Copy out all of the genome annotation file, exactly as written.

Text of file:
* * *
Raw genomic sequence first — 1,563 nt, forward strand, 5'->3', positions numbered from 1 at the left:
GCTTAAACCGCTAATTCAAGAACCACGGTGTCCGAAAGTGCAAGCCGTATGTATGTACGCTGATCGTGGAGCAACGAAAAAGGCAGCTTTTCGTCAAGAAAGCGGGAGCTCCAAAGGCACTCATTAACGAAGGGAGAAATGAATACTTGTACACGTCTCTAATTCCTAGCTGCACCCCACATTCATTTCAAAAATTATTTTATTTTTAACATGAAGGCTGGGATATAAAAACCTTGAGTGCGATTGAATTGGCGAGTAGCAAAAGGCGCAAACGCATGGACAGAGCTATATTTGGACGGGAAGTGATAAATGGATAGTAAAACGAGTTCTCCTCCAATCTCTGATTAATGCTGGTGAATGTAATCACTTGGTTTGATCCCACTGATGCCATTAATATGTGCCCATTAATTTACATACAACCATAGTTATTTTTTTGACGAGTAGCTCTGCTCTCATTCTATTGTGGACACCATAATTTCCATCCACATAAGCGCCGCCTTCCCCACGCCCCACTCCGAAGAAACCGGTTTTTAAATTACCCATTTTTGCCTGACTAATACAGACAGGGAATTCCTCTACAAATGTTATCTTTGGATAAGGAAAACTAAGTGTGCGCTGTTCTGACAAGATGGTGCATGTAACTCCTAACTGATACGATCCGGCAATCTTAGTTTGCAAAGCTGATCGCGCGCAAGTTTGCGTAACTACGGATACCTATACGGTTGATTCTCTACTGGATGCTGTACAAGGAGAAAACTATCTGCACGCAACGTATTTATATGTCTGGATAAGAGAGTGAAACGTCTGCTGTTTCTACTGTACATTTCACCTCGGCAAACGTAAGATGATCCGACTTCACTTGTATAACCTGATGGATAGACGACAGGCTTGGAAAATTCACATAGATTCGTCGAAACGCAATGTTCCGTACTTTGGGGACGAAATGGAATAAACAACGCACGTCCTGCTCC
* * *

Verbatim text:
Raw genomic sequence first — 1,563 nt, forward strand, 5'->3', positions numbered from 1 at the left:
GCTTAAACCGCTAATTCAAGAACCACGGTGTCCGAAAGTGCAAGCCGTATGTATGTACGCTGATCGTGGAGCAACGAAAAAGGCAGCTTTTCGTCAAGAAAGCGGGAGCTCCAAAGGCACTCATTAACGAAGGGAGAAATGAATACTTGTACACGTCTCTAATTCCTAGCTGCACCCCACATTCATTTCAAAAATTATTTTATTTTTAACATGAAGGCTGGGATATAAAAACCTTGAGTGCGATTGAATTGGCGAGTAGCAAAAGGCGCAAACGCATGGACAGAGCTATATTTGGACGGGAAGTGATAAATGGATAGTAAAACGAGTTCTCCTCCAATCTCTGATTAATGCTGGTGAATGTAATCACTTGGTTTGATCCCACTGATGCCATTAATATGTGCCCATTAATTTACATACAACCATAGTTATTTTTTTGACGAGTAGCTCTGCTCTCATTCTATTGTGGACACCATAATTTCCATCCACATAAGCGCCGCCTTCCCCACGCCCCACTCCGAAGAAACCGGTTTTTAAATTACCCATTTTTGCCTGACTAATACAGACAGGGAATTCCTCTACAAATGTTATCTTTGGATAAGGAAAACTAAGTGTGCGCTGTTCTGACAAGATGGTGCATGTAACTCCTAACTGATACGATCCGGCAATCTTAGTTTGCAAAGCTGATCGCGCGCAAGTTTGCGTAACTACGGATACCTATACGGTTGATTCTCTACTGGATGCTGTACAAGGAGAAAACTATCTGCACGCAACGTATTTATATGTCTGGATAAGAGAGTGAAACGTCTGCTGTTTCTACTGTACATTTCACCTCGGCAAACGTAAGATGATCCGACTTCACTTGTATAACCTGATGGATAGACGACAGGCTTGGAAAATTCACATAGATTCGTCGAAACGCAATGTTCCGTACTTTGGGGACGAAATGGAATAAACAACGCACGTCCTGCTCC